A few days ago, we reported on the curious case of Nintendo seemingly including a copy of Golf for the NES built into the Switch's firmware. At the time, it was thought to be a strange test for a NES emulator or some Nintendo designers simply fooling around, but newly emerging details indicate it might just be a tribute to former Nintendo president, the late Satoru Iwata.

Golf, originally released in 1984 on the Famciom and functioning as a launch title for the NES in America the following year, has popped up in Nintendo's history here and there. Wii Sports, a game whose cultural impact is well known to people alive in the mid-2000s, had a golfing game that used 3D versions of the maps from the NES game as its courses. It is no surprise, considering that Golf was one of Iwata's first sole programming jobs when he started at Nintendo, and likely held a strong place in his heart.

As ArsTechnica reports, in late July of this year, a poster on a console modding forum called GBATemp posted an oddity they discovered while messing around inside the Switch. The poster, who goes by the handle Setery, said they walked out of the room and returned to find Golf on the Switch's screen. Confused and apparently sleepy, they played it for a bit and walked away, not considering whether they should take video evidence of this anomaly. The post got quietly ignored until recently, when other modders discovered there may have been some truth, accidental or otherwise, to Setery's story.

Before Setery's anecdote, modders had found the word "flog" in the Switch's code, which is now apparently known as the name of the emulator running Golf. This cast suspicion on Setery's story, as they simply might have pieced together "flog" as "Golf" and created a story from there. Recently, however, another Switch hacker named yellows8 found the emulator and the playable Golf through memory access, but was mostly unable to figure out how to do it otherwise, backing up Setery's original find.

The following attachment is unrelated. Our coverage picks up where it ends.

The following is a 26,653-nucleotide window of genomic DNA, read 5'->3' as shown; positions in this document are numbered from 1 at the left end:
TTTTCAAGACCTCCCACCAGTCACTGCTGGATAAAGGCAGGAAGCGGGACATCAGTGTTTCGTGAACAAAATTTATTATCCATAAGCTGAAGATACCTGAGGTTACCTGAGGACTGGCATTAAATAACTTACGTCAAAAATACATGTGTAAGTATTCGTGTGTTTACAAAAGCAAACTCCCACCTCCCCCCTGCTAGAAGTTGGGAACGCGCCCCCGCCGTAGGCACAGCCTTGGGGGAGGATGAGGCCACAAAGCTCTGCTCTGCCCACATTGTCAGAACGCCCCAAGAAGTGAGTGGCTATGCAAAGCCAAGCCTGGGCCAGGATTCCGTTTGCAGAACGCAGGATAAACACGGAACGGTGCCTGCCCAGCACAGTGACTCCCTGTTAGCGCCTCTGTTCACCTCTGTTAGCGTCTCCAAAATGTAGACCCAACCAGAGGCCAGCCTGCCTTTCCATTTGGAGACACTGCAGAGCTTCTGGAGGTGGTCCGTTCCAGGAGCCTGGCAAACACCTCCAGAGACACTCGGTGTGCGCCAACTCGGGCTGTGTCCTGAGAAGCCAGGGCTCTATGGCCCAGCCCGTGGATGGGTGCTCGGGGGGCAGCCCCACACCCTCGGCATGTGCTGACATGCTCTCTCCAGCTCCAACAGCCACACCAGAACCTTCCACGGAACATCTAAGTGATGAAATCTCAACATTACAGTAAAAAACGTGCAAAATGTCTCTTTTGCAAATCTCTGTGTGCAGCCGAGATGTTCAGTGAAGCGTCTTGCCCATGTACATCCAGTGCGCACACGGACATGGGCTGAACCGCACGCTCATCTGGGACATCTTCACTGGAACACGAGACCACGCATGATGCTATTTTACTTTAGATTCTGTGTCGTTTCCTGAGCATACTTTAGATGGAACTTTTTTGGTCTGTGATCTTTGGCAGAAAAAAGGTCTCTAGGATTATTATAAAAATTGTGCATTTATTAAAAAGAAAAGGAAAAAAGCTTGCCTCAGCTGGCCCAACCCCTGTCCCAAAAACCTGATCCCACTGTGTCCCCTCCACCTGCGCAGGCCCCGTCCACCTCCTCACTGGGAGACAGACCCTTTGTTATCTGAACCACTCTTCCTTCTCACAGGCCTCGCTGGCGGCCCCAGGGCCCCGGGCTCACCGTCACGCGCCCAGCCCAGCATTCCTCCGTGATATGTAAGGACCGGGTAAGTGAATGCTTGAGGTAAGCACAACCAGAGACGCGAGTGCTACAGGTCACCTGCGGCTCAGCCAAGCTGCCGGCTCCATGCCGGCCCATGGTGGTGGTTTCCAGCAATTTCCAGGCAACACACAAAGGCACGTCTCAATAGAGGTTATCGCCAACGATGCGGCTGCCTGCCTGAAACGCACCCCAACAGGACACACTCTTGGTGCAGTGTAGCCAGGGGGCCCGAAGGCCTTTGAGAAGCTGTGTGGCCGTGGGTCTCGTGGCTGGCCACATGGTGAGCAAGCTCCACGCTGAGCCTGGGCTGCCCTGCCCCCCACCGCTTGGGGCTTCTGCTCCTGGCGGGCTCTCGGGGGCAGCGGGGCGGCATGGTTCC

Thus began a Gold Rush-style search for the way to get to the Switch's hidden golf game. Dozens of GBATemp users were investigating the possible permutations Setery's Switch could have been in to come across this mystery emulator. Was it unplugged? Was there a game in there? Which game? Was it running? Where in the game were you?

Eventually, someone hit what seemed to be the nail on the head: What were the systems date and time settings?

Console hacker Pluto managed to discover this, stating that the system needed to be on the date July 11 and a 1.5 second motion (presumably a golf swing) with the joycon needed to be made to unlock the emulator. It was reasoned that July 11 was the anniversary of Satoru Iwata's death, but the golf swing was curious. The only problem is that this still wasn't working, it was just helping to turn the key a bit more.

The theory was divisive, partly for its morbidity, and partly because it was not producing any results. Changing the system clock to July 11 accomplished very little, and the proposed golf swing motion wasn't really hitting like they expected. On Tuesday, however, yellows8 updated the hacking Scratchpad Wiki with what he believed to be the real issue, the Switch doesn't care with what you think the time is.

The very first time Switch owners connect the console to the internet, the Switch basically meets and shakes hands with the internet time. Hidden fundamentally deep in the system, that knowledge of what time it is supposed to be becomes a core part of the console, meaning that it always knows what time it is and cannot be told differently, regardless of what the user-alterable settings say. In order to accomplish something on a certain date, say, July 11, it has to actually be July 11.

The next thing yellows8 explained was that people had been perceiving the motion wrong all along. While a golf swing, which comes from a neutral position and swings forward toward your TV, made sense, the Switch was seemingly picking it up accidentally as the real motion: Satoru Iwata's "Directly to you" gesture. It was how Iwata communicated the style of the Nintendo Directs and bringing information straight to consumers through live streams and videos.

Unfortunately, it does seem like the internet time issue has put a cap on this mystery until the next July 11, and even then it is hard to be sure if the information gleamed so far is accurate. It does provide a small, wistful feeling when you think about how Nintendo designers appreciated and missed Iwata so much that they dedicated a nearly impossible to find easter egg to him in the system's firmware. From a more abstract point of view, one of Iwata's most enduring legacies might be that he is in every Switch, watching over the system's success.